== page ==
Visit their website

In France, the band Klunk has played since 2012 and performs "klezmer-Yiddish-punk-metal". It revisits Yiddish songs, in particular revolutionary songs and of struggle, and performs them with music mixing punk-rock and metal (heavy and fast guitar riffs, overexcited energy...). The message passed on is very "punk", with political aspects (social justice, equality for all and all people), funny and often provocative.
Visit their website

There are many bands mixing these styles, and it is impossible to mention all of them. Here is a non-exhaustive list of some bands who didn’t appear in this article: Jewdriver, Schmekel, Horse Raddish, Damn Dirty Commies, Asher Yatzar, The Shondes, Gangsta Rabbi, Jew Cocks, The Debaucherauntes, Gevolt, Koyt Far Dayn Fardakht...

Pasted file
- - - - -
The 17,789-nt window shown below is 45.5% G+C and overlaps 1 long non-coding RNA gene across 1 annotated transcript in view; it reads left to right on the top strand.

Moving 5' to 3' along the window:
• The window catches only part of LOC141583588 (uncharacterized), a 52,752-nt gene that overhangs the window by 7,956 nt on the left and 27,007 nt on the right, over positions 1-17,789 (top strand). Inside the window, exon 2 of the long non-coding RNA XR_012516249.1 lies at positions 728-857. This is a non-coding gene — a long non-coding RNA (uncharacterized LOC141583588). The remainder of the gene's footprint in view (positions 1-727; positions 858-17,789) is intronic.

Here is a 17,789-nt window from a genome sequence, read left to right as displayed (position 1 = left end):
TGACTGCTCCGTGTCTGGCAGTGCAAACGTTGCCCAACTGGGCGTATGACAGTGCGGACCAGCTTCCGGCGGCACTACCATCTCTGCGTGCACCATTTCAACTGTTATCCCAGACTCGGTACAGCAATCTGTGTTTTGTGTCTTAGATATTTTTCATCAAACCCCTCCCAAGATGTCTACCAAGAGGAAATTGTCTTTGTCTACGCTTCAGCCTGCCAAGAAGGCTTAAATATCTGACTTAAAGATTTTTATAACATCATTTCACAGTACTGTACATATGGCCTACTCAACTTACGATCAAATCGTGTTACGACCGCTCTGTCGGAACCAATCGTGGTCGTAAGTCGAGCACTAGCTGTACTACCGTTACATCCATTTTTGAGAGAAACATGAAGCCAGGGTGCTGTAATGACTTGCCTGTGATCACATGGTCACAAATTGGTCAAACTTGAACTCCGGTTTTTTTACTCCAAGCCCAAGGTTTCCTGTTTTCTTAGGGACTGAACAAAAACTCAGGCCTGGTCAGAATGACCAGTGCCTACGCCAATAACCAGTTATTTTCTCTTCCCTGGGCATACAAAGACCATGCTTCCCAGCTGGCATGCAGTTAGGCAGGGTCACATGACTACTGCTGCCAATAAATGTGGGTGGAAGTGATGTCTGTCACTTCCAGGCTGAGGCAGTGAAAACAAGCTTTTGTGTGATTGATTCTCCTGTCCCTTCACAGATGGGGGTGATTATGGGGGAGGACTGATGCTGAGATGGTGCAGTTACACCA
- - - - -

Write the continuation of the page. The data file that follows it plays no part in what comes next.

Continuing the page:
Look at the blog held by Michael Croland on punk and Jewish music
Learn more about the book Oy Oy Oy Gevalt, Jews and Punk
Learn more about the book Punk Rock Hora

Listen to

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  • Klunk - Barikadn

  • Yidcore - If I were a rich man

  • Golem - Train across Ukraine

  • Yiddish Princess - Oy Avram

  • Moshiach Oi - Avraham was a punk rocker

  • Daniel Kahn and the Painted Bird - March of the jobless corps / arbetslozer marsh

Lire tout